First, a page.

A group of solemn men, each dressed in a black mourning coat, hip boots, and wearing carbide lamp on their head, stood beside a mound of soil and a freshly dug hole. A hunting horn sounded, and the bay of hounds filled the air. Four similarly dressed men walked slowly toward the gathered crowd, a small wooden box carried between them. When the box was lowered into the ground one of the men spoke the following:
“Let not your hearts be troubled,
for in his master’s swamp are many den trees.
If it were not so, I would have told you.
He has gone to prepare a place for you
and where he has gone Ole Red will go also.
Dogs, they say, do not have souls.
They only have hide and bones.
But I believe there is a coon dog heaven
and Red is gone were the good coon dogs go.
Anybody that coon hunts has to believe in God.
If you have known the music of coon hounds on a trail
and heard the excitement in their voices when they strike,
and seen their eagerness and determination when they tree,
if you have seen their courage and bravery
in a tough fight with an old boar coon,
if you have heard their anguished cries and howls,
if you have seen the ugly gashes
and bleeding wounds
and witnessed their resolve to never quit,
you know there has to be a God to make an animal like that.
And a God that that would make a coon dog
won’t forget him when he is gone.
There is a coon dog heaven and Ole Red is there.
And every night he runs
and the den trees are there in the old swamp
and the old hunter’s moon hangs low in the west
and the coons don’t go up no slick barked trees
and the carbide don’t run out
and there ain’t no bull nettle and saw briars
and old master always knocks the coon out
and lets Ole Red grab him and give him a good shake;
and then he gets a pat on the head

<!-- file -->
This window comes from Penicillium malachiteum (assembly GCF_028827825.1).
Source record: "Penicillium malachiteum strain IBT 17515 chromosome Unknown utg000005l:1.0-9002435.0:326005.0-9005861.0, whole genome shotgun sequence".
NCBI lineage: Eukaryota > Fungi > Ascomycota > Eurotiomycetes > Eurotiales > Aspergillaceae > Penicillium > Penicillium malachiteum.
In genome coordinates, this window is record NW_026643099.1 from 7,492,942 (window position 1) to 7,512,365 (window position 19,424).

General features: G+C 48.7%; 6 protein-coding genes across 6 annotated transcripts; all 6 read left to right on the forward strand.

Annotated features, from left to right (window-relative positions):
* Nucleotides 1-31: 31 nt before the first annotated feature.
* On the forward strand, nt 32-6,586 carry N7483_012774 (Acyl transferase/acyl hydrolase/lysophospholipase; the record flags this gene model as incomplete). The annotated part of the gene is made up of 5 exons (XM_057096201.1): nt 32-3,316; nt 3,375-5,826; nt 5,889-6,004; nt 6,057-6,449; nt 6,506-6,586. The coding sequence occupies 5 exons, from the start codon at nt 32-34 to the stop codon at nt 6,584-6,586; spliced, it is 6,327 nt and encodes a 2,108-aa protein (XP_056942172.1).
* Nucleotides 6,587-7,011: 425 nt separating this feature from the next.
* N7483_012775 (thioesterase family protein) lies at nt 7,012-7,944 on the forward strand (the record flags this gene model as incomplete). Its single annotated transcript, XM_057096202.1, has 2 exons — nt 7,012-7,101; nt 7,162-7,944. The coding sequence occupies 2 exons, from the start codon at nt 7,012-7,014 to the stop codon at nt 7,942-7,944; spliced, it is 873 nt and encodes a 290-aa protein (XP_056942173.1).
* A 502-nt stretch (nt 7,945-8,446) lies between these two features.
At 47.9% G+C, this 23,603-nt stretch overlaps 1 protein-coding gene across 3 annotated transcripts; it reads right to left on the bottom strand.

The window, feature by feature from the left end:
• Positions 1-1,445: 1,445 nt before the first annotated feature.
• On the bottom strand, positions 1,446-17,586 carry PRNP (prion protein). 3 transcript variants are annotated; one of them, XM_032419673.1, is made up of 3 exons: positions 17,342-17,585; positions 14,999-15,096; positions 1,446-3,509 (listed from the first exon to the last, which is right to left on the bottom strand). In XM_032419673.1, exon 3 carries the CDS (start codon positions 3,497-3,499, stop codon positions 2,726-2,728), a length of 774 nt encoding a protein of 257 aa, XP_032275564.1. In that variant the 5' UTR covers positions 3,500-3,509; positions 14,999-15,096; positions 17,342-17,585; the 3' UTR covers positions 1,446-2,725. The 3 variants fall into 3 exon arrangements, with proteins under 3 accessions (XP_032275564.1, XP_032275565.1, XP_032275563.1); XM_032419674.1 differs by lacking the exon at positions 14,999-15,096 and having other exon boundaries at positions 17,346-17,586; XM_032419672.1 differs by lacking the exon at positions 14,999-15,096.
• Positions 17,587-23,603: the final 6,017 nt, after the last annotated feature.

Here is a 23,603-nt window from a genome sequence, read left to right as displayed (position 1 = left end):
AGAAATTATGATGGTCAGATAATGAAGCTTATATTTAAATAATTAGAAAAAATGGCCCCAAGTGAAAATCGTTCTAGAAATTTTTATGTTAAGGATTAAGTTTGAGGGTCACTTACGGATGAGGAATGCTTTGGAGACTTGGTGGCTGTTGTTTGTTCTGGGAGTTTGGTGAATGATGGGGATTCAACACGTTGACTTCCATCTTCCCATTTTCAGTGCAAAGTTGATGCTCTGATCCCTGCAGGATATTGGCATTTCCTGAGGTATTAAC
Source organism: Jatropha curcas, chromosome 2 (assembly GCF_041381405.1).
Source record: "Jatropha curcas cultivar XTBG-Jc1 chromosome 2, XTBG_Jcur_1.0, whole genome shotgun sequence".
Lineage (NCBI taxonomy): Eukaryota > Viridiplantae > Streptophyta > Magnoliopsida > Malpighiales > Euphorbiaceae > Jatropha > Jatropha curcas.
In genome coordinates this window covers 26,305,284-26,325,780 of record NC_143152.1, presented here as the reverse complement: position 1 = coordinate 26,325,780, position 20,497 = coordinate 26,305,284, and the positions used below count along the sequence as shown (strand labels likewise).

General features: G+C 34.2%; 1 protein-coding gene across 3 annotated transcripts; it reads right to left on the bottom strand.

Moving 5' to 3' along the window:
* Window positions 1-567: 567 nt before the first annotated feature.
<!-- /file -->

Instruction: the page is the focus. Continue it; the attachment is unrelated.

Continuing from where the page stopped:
and climbs back into the kennel in the back of the pick-up truck
and goes home and sleeps all day.
‘Cause he knows in coon dog heaven he can hunt again
when the sun goes down and the tree frogs holler.
May the bones of Ole Red rest in peace,
through the mercy of God
and may the coon hunters light perpetually shine upon him.”
It’s a scene that has played out many a time at the only burial ground in the world intended exclusively for coonhounds. It is, not surprisingly, called the Coon Dog Cemetery, a piece of geography one enters by passing by a statue of two coonhounds treeing a raccoon. The former campground located rural Colbert County, Alabama was established in 1937 by Key Underwood after he lost his coonhound, “Troop.” Underwood didn’t set out to create a unique cemetery. He simply wanted to buy Troop in one of the dog’s favorite places, and it was in that spot where an old chimney stone came to mark Troop’s grave. It was after other hunters buried their dogs there, as well, that the area began to take on the form of a cemetery.
As of 2014, more than 300 coonhounds have been laid to rest in the graveyard, each having had to meet three requirements to qualify for burial at the cemetery: The dog’s owner must verify that their dog was a purebred coonhound, a witness must declare that the deceased is a coon dog, and a member of the local coon hunters’ organization must be allowed to view the remains for verification. Friends of the Coon Dog Cemetery maintain, restore, and preserve the grounds for future generations. Though the video below repeats some of what we’ve shared, it does a lovely job of showing the different markers. Perhaps like us, you’ll find at the end of watching it that you have something in your eye. Just saying: